We followed participants for three years with tests of thinking and memory, using testing procedures to ensure hearing loss would not affect the accuracy of cognitive testing.

At the end of the three-year study when both groups of participants were analyzed together, the hearing intervention was not found to reduce cognitive decline compared to the health education control intervention.

However, the results were very different when we next looked at the effects of the hearing intervention separately in the group of ARIC heart study participants versus the group of new healthy community volunteers. In this preplanned sensitivity analysis, we found that the effect of hearing intervention on cognitive decline differed significantly between the two groups:

  • In the group of participants from the ARIC heart study, who were at increased risk for cognitive decline, the hearing intervention reduced three-year cognitive change by 48%.
  • In the newly recruited healthy volunteer group, who were at decreased risk for cognitive decline, hearing intervention had no effect on reducing cognitive decline.

What could account for such significant differences between these two study groups?

We believe that the effect of the hearing intervention on reducing cognitive decline was only apparent in the group of participants from the heart study because they had a nearly three-fold faster rate of cognitive decline over the course of the study than the healthy volunteer group. A faster rate of background cognitive change in those at greater risk of dementia and cognitive decline would allow us to see the beneficial effects of hearing intervention of slowing this decline within the limited span of the three-year study period.

In contrast, the healthy volunteer group who represented a self-selected group of community-dwelling older adults were healthier to begin with had very little cognitive decline over three years, making it difficult to slow down this minimal decline any further. Importantly, the hearing intervention could likely have the same beneficial cognitive effects in these participants, but these effects will take longer than three years to become apparent. We are continuing to follow all participants in the ACHIEVE study for another three years to look at longer term effects of hearing intervention on cognition and other outcomes.

These findings could have significant implications on clinical care and hearing care policy. On a granular level, for individual patients, the ACHIEVE study results show that hearing intervention may help older adults maintain their thinking and memory abilities as they get older, particularly in older adults at increased risk for cognitive decline. Treating hearing loss with hearing aids and related support services does not carry any health risks and there are also clear benefits for improving communication and improving social function.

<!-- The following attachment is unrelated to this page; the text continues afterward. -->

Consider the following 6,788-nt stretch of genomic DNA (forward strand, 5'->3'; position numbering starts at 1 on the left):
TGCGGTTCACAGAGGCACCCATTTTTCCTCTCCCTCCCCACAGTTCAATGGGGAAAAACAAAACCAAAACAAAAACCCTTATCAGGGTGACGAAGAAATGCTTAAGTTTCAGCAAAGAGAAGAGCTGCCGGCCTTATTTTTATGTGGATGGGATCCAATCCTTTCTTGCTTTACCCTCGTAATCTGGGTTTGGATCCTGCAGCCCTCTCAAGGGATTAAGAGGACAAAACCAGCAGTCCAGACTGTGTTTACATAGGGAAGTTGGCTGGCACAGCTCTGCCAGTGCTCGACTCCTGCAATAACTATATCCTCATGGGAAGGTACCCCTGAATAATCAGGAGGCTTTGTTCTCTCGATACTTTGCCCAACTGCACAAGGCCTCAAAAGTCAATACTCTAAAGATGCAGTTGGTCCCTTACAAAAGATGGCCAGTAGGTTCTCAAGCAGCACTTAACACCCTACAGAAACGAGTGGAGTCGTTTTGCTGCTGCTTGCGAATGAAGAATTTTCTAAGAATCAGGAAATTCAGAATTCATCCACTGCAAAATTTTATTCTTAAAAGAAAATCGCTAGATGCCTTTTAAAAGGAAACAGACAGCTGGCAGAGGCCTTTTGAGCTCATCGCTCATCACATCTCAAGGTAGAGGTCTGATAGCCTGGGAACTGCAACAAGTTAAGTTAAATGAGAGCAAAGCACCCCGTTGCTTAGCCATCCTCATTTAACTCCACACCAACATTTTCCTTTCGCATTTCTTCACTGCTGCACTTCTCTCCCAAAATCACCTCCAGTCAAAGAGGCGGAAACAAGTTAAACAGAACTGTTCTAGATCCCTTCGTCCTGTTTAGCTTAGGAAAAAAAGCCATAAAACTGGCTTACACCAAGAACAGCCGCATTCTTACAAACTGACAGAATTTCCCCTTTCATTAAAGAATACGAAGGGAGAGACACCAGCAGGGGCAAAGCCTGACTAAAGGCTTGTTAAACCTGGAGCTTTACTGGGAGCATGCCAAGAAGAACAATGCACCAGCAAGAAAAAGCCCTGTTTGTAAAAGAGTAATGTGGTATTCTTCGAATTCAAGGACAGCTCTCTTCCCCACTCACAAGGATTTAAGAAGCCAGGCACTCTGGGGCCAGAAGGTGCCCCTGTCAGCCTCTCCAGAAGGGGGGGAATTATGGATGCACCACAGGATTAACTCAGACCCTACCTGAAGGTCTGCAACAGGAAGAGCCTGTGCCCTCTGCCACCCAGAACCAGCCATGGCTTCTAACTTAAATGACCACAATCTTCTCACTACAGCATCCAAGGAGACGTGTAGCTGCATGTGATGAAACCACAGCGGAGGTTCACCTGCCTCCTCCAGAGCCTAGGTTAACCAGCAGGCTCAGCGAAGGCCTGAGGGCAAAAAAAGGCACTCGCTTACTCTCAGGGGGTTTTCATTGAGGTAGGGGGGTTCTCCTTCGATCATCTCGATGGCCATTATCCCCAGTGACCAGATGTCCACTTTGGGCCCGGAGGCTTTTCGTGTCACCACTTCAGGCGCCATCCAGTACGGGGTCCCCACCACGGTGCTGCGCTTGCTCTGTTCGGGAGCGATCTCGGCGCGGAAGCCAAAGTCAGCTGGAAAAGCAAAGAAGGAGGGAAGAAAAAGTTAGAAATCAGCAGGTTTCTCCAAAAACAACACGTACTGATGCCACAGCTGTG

On a population level, ACHIEVE study findings suggest that treating hearing loss may be a particularly important global public health target for dementia prevention efforts. This is an urgent issue: The world’s population is aging, and by 2050, over 150 million individuals are projected to be living with dementia. Hearing loss is a modifiable risk factor for dementia that could be addressed at scale to help reduce the risk of dementia and the cognitive decline that precedes dementia onset.

To realize these benefits, though, policy changes are needed in the United States and many parts of the world to increase access to and insurance coverage for hearing aids and related hearing technologies and the diagnostic and hearing care support services of an audiologist. Work in this area includes advancing action through continued support of the over-the-counter hearing aid regulations in the U.S., ongoing collaborations with the Consumer Technology Association to advance the Hearing Number initiative so consumers can monitor their hearing on their own with a smartphone (similar to tracking one’s own blood pressure or blood glucose), and legislative efforts to advance Medicare reform.

Courtesy of Johns Hopkins Bloomberg School of Public Health. Permission required for reuse.Courtesy of Johns Hopkins Bloomberg School of Public Health. Permission required for reuse.

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Learn more about the study at

Lin FR, Pike JR, Albert, MS, et al. Hearing intervention versus health education control to reduce cognitive decline in older adults with hearing loss in the USA (ACHIEVE): a multicentre, randomised controlled trial, The Lancet, 2023, ISSN 0140-6736